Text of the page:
On the Nvidia side things were slightly better, with the discontinued 2060, 2070, and 2080 being readily available albeit outrageously expensive, and the RTX 3090 selling at not too much above its list price.

Disclaimer: You there: Fuck off.  And when you get there, fuck off from there too.  Then fuck off some more.  Keep fucking off until you get back here.  Then fuck off again.

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Sunday, February 21


Daily News Stuff 21 February 2021

Dear Old Sadie Edition

Tech News

  • Planedrops keep falling on my head.  (Aviation24)

    But that doesn't mean - look out!  (Aviation Herald)

    Turbine blades fell out of a 747 engine taking off from Maastricht, and the engine inlet from a 777 taking off from Denver.

    Both planes had safe emergency landings, with only two minor injuries to people on the ground.  (Safety tip: Don't try to pick up fallen aircraft engine parts.)

  • That's basically what I wanted to build.  (Pimoroni)

    It's a board for the Pi Pico that supplies VGA, PCM and PWM sound (though you have to choose), and a microSD slot.  The only real hardware on the board is an I2C audio DAC for PCM sound; the rest seems to be passive components to let the Pi Pico show its strengths.

    The VGA output supports a maximum resolution of 640x360 in 15-bit colour, which is more than enough for my needs, and in fact a lot more than you can fit in the memory of the Pico, so they'd have to be doing similar tricks to those I described a while back - using a software CLUT to fill a line buffer that is then fed by DMA to the PIO.

    The advantage they have here is the Pico's intelligent PIO, which keeps things cycle-accurate without needing any external logic, which was the sticking point I ran into even before building a prototype.

  • Pimoroni has some other neat kits for playing with the Pico.  (Tom's Hardware)

    Someone at Tom's Hardware is something of a Pi Pico fan.

    I don't blame him, it looks like a fun and well-designed piece of kit.

  • At the other end of the Arm CPU scale, Apple's M1X will support 8 cores and 32GB of RAM unless it won't.  (WCCFTech)

    Technically 12 cores in total - 8 large and 4 small.

    Expect the usual articles explaining why no-one needs more than 32GB of RAM.  From people who run Mac Pro systems with eight times that much.

  • Binding to localhost:0 will automatically generate an available port number... Unless the system is already running 64512 services, in which case you're probably screwed anyway.

Cola Gremlin Video of the Day

She even hiccups.

Disclaimer: Change one parameter at a time.  Yeah, this latest baking experiment was not a success.

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Saturday, February 20


Daily News Stuff 20 February 2021

Ethicists Behaving Badly Edition

Tech News

  • Google has fired another one of its top AI ethicists.  (Reuters)

    In this case for violating their code of conduct and security policies involving moving research data outside Google's corporate network.

    Ethicists are consistently some of the most unethical people on the planet, so it doesn't surprise me in the least that even as unethical a company as Google is having trouble with them.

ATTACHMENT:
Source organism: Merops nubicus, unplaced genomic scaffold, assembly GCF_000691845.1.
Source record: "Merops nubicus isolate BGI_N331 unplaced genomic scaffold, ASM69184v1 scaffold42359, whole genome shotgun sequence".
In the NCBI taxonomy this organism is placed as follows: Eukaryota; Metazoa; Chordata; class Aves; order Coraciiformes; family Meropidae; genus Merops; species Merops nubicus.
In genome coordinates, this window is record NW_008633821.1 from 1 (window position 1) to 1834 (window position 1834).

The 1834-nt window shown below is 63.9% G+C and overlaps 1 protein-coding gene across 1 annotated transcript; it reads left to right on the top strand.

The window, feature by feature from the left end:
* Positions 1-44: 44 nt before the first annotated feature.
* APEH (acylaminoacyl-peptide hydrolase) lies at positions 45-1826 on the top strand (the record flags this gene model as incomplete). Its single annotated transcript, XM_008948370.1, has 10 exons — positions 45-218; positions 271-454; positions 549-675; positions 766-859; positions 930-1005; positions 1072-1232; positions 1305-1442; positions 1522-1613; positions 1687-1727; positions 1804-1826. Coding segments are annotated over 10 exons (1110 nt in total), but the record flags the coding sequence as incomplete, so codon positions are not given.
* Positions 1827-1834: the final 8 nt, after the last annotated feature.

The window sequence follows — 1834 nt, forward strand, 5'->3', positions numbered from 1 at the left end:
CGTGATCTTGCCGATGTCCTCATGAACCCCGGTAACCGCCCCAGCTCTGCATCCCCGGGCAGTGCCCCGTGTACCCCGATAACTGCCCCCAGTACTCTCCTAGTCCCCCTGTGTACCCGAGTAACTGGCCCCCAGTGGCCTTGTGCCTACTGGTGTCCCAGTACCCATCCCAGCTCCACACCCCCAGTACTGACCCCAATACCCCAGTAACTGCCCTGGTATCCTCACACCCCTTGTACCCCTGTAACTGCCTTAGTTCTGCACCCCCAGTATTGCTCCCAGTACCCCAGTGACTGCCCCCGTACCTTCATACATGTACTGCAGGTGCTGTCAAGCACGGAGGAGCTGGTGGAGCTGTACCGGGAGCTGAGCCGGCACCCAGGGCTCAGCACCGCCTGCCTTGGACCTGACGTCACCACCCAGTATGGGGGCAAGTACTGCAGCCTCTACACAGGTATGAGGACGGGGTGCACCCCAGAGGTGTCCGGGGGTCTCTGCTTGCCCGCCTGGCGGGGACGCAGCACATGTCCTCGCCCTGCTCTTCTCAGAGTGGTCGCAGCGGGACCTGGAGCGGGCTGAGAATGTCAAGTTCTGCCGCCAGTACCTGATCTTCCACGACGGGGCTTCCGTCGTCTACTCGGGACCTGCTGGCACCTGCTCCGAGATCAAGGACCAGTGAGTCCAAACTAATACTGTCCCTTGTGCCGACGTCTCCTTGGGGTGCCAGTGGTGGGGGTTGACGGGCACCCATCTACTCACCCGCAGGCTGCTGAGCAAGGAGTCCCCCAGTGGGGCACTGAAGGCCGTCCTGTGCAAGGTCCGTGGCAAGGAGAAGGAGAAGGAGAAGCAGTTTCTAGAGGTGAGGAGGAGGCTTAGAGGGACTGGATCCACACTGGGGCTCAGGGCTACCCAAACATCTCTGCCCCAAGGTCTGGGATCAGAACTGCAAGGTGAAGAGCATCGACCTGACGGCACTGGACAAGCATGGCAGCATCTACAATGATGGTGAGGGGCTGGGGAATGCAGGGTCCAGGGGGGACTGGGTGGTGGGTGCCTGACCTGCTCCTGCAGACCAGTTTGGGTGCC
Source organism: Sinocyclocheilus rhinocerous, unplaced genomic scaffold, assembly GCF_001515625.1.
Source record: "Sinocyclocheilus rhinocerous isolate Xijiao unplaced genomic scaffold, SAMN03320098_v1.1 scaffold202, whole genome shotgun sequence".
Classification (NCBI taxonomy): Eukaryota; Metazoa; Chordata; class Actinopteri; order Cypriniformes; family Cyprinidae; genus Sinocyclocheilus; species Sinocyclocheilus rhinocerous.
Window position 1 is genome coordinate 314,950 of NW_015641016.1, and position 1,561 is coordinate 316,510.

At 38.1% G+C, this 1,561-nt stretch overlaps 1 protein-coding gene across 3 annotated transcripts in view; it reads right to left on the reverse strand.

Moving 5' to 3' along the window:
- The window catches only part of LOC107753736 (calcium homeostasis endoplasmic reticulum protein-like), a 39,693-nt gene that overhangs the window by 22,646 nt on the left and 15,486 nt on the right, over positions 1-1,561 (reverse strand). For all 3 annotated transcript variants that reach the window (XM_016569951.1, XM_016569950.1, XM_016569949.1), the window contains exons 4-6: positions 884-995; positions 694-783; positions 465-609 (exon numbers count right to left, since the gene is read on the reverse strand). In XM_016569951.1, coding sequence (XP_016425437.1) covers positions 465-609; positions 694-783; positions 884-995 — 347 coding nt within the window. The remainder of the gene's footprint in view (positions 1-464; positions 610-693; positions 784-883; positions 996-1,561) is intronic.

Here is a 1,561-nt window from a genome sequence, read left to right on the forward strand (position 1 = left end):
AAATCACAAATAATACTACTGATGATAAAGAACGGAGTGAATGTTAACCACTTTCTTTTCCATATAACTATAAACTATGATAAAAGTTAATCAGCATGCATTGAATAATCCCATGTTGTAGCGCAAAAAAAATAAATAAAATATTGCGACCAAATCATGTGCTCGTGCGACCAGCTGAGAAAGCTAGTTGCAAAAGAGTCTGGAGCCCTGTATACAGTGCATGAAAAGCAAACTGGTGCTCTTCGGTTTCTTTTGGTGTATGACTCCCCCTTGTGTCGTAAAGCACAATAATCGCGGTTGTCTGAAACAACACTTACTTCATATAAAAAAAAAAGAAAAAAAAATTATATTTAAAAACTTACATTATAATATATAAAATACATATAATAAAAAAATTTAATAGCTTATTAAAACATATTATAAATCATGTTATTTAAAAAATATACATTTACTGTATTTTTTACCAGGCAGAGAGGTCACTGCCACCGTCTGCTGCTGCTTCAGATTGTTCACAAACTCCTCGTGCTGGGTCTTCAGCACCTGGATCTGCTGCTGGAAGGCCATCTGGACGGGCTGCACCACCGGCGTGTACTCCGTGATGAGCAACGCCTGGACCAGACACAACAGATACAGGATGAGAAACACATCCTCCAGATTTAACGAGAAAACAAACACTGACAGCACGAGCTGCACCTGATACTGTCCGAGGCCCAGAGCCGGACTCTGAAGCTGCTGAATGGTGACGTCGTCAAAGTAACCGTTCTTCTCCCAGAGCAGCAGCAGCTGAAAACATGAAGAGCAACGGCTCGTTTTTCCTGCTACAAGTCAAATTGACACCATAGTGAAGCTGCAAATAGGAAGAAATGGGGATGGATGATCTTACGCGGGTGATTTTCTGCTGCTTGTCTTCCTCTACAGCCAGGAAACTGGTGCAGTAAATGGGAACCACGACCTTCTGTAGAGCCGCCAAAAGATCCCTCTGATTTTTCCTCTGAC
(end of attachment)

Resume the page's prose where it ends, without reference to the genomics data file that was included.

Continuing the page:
• The state of the NAND Flash ecosystem.  (AnandTech)

    TL;DR: 10Gbit/mm².  That's, um, quite a lot.  Consider that the Raspberry Pi Pico has 2MB of flash memory, which would measure 0.0016mm² if manufactured on a leading-edge process, and the entire chip would barely be visible to the naked eye, even if you knew exactly where it was.

  • Never had a chance to get a Voodoo 5 6000 back in the day?  Why not build your own?  (Hot Hardware)

    Well, because the drivers are notoriously buggy and it's terribly slow by modern standards, but still, someone did exactly that, and the homebrew model looks better than the real thing.

    He also made it a PCI card (not PCIe) instead of AGP, so it's just about possible to find a motherboard that will support it.

  • Brave was leaking DNS requests for pages fetched over Tor due to a regression in the built-in ad blocker. 

    That's kind of bad.

    They had a fix available within 24 hours of being notified.

    That's pretty damn good.

  • Oh, Calli is streaming.

    Oh, she's doing a Japanese-only challenge.  Being Calli, this means that any time she accidentally speaks English she has to take a drink.

    Speaking of which, I was watching the Kiara/Calli farewell karaoke earlier.  (Kiara is heading back to Australia wink now that travel restrictions have been relaxed.)

    I stopped the chat in Chrome and opened it in Edge instead so it wouldn't make the music freeze and skip as it often does.

    Edge used 5.5GB of RAM for that one tab.

Oh No Haachama Video of the Day

If YouTube bans her and she has to start over again, that will just give her the opportunity to join Hololive EN Gen 2.

Update: Wait, she's got both the short (Haachama) and long (Haato) twintails now?  She must buy virtual shampoo by the pallet.

Disclaimer: "What the fuck" is technically omnilingual.  Otherwise she'd be plastered already.

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Daily News Stuff 19 February 2021

Gremlin Farm Edition

Tech News

  • In an effort to preserve at least some RTX 3060 cards for gamers, Nvidia has deliberately skorked their drivers to cut Ethereum hash rates in half  (AnandTech)

    And launched a new range of mining-oriented cards.

    Which rely on the exact same supply-constrained chips as the gaming cards.  But are worse at mining.  A lot worse.